From Stanley Mikles, science teacher, Hill City Secondary School in northern Minnesota)
- Are my students trained to be in the forest/swamp/field/schoolyard? This process begins on the first day of each semester. We advance outdoors by short steps. It takes some time to build respect and trust.
- Every excursion has a well-defined purpose and well-defined expected outcomes. Having said that, the purpose of the excursion does not necessarily have to fit with the topic we are studying. Sometimes surprises open the doors for discovery!
- Safety is discussed, not dictated. In 18 years, I have never had a serious injury in my classes.
- Do my students have the necessary clothing for the environment and the weather? Over the years, students have abandoned coats, gloves, hats, and boots to a point where I have a room full of the stuff. As winter comes, I remind them to get ready. We can't go if even one kid shows up in a t-shirt and shorts. That's when I pull from my jacket and boot collection.
- I must be motivated by the work at hand. If I am having a "bad day," and I let it show, it rubs off. On the other hand, my passion for the topic builds passion in my students.
- Establish a rallying point (central meeting place) for each event.
- Use a signal to meet at the rally point. I use a cow call that kids can hear for miles.
- Field journals are required. No journal entries for the day equals a zero.
- Teams are good, sometimes. I have to know my students.
- Make accommodations for my less capable students. Arrange for a paraprofessional to escort students with special needs—brief your paraprofessionals on the what, why, where, when, and how's.
From Mark Studer, Bemidji Middle School
- Have the kids establish the outdoor "rules" that they will live by for the year the first week and have all agree to them (thumbs up is fine)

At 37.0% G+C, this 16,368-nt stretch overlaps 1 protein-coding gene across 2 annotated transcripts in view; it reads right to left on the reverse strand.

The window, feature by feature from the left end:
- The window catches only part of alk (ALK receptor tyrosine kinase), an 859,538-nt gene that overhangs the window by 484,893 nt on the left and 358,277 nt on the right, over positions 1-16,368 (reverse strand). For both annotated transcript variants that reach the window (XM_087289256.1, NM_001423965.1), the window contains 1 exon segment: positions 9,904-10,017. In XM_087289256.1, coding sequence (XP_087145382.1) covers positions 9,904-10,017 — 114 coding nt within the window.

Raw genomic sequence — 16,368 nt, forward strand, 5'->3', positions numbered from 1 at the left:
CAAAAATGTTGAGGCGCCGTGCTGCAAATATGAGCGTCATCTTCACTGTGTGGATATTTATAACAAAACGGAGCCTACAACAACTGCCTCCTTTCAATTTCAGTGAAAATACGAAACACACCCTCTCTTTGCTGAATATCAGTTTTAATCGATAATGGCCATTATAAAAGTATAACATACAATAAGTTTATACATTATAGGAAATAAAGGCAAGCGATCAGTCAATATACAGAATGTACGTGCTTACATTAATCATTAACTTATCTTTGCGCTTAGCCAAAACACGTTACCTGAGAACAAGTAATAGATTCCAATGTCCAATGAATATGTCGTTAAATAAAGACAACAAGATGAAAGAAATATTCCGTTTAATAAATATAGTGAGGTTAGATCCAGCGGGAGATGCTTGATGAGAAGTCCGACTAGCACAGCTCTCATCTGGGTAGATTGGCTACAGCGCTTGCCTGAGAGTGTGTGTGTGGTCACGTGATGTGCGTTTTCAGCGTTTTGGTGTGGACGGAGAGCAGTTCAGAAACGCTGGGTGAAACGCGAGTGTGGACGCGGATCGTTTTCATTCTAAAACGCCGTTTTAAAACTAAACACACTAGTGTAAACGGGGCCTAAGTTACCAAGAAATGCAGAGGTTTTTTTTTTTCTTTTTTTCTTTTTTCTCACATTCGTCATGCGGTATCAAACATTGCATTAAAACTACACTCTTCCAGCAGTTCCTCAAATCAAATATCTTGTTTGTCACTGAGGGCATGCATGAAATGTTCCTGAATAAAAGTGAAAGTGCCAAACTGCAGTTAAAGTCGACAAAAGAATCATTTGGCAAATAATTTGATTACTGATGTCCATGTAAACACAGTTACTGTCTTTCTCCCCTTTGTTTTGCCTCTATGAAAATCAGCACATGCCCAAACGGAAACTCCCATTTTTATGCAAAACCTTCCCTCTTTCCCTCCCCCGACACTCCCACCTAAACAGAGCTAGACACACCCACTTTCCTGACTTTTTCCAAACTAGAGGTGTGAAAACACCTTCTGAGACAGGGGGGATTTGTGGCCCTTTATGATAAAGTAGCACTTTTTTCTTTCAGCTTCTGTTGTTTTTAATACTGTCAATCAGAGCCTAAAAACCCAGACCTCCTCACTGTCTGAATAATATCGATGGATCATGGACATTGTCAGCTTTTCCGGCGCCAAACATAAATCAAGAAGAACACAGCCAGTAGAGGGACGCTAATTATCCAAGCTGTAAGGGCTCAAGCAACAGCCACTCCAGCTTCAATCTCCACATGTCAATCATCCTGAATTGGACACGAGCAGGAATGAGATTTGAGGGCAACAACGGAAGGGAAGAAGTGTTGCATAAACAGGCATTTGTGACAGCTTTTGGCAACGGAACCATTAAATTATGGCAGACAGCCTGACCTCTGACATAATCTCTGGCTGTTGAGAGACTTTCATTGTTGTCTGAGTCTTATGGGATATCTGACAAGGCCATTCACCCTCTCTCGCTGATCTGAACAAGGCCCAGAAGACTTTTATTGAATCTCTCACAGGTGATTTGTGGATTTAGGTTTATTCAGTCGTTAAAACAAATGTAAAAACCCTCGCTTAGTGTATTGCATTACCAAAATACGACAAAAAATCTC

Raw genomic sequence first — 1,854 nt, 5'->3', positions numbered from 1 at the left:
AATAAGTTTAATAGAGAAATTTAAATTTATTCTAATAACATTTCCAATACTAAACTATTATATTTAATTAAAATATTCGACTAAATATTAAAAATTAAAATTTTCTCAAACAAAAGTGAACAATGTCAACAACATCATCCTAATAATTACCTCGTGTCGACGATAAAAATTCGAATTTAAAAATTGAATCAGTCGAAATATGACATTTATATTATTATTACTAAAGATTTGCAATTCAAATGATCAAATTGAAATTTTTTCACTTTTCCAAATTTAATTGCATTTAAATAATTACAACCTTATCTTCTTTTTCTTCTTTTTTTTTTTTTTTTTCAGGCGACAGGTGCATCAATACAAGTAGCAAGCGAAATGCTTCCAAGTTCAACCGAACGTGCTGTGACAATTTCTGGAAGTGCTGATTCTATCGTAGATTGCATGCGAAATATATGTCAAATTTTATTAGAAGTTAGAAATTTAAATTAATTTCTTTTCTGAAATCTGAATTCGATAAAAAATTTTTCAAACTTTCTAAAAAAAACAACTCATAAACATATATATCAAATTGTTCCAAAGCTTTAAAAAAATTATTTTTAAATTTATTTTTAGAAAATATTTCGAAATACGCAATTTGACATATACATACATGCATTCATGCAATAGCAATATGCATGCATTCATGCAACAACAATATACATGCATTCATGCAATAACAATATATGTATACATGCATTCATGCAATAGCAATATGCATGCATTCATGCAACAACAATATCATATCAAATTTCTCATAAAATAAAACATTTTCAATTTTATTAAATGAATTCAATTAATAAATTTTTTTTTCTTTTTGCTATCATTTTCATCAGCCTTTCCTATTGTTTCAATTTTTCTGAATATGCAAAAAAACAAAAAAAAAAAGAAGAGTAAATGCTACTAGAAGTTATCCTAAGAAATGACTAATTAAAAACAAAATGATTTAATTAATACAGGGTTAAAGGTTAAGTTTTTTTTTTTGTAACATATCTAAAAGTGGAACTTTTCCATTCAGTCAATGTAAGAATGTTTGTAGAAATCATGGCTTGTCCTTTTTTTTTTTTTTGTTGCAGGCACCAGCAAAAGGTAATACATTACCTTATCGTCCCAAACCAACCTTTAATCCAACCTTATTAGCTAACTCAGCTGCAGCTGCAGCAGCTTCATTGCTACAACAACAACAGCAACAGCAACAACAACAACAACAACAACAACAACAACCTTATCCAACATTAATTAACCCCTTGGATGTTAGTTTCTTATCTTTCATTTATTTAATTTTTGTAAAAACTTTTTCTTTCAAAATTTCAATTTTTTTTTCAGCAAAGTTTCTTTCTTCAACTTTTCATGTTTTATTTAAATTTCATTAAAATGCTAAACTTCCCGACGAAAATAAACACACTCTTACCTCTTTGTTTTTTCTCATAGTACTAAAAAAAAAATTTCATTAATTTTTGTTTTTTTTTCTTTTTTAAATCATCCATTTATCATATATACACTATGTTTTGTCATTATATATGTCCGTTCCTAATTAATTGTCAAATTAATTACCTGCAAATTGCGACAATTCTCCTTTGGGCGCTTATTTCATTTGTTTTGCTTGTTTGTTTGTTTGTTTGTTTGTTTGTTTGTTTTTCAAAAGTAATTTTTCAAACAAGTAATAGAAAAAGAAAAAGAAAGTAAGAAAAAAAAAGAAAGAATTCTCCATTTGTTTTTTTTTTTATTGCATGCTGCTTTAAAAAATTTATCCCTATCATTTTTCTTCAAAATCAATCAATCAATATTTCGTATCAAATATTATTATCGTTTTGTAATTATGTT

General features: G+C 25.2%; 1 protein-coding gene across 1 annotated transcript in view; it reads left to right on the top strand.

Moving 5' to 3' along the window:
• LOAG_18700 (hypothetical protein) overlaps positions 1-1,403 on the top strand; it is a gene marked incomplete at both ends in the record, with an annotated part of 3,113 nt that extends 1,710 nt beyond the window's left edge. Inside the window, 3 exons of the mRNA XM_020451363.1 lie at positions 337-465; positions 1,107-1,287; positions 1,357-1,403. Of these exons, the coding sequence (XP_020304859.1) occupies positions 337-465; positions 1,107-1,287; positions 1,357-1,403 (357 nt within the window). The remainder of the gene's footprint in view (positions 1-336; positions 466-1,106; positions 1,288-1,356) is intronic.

- If you need to warn more than once about behavior - send them in to sit in the classroom. Don't get mad - tell them you are sorry, but they will have to go in - and continue with your class. Kids respect that and are much more likely to give you their "undivided" attention once someone has been sent in. And I follow up with a short phone call to the parent to chat with them.
- Have them bring their science notebooks and always have something to do in the science notebook, whether it is a journaling entry or notes on something you are talking about, a sketch, or other observation.
- When I am speaking, I tell them to huddle and make sure they are not any more than "two-deep" around me. Works fairly well.
- I take time for "teachable moments" when we run into something outside that is unexpected, like the walking stick (insect) that a student found while we were sitting discussing ecology - we all got a look at him and discussed the term "mimicry."
- Teach them how to observe with "soft eyes," looking not just in a specific spot but focusing on everything simultaneously. It helps them to see movement and the bigger picture.
- For an initial trip outdoors in the fall, position them along a trail so they can't see each other and have them sit and observe with all their senses their surroundings while they are perfectly still.
- I carry a small backpack with me when I go out—I carry an anemometer (wind meter), thermometer, extra pencils, rulers, first aid pack, clipboard, magnifying lens, water bottle, candy, field guides, binoculars, and anything else I think might be useful.
- Don't be discouraged if you take your kids out every time things don't go perfectly. Reflect on the event and make a few notes on how to make it better the next time. Then go out again!
- Take your students out in the winter as well. Just do it.
Teachers like these exist everywhere. Find one at a local nature center or through your state environmental education organization.